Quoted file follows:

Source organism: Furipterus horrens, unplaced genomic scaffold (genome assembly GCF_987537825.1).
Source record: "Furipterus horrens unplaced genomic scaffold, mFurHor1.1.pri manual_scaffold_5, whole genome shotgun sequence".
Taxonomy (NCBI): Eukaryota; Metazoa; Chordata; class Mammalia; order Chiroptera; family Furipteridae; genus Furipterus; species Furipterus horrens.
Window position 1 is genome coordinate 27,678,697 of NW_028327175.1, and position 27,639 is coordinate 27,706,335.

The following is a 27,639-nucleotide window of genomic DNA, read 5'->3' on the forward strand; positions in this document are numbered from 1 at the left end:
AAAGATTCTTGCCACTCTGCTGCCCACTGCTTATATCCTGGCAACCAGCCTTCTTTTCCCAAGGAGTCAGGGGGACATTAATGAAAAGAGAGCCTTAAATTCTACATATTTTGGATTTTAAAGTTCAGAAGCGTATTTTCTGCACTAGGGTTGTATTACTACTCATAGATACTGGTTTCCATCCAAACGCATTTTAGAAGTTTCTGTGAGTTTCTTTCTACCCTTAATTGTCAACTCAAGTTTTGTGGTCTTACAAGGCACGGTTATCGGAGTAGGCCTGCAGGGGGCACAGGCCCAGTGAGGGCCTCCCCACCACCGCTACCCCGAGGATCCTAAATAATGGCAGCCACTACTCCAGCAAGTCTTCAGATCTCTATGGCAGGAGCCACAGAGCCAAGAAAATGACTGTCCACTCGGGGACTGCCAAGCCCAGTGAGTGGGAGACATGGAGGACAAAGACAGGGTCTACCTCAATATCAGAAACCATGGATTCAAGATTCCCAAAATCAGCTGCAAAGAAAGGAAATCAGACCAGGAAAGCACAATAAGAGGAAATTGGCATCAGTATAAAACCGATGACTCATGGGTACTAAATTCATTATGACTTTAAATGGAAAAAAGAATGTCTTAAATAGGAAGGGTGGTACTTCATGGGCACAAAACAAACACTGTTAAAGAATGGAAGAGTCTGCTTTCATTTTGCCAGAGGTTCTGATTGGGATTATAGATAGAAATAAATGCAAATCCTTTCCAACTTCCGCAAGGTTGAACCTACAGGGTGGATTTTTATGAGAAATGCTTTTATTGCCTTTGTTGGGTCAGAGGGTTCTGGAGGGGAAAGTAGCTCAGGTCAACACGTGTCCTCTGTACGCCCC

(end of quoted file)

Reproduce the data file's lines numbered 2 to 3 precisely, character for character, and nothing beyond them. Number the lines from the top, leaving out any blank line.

Source record: "Furipterus horrens unplaced genomic scaffold, mFurHor1.1.pri manual_scaffold_5, whole genome shotgun sequence".
Taxonomy (NCBI): Eukaryota; Metazoa; Chordata; class Mammalia; order Chiroptera; family Furipteridae; genus Furipterus; species Furipterus horrens.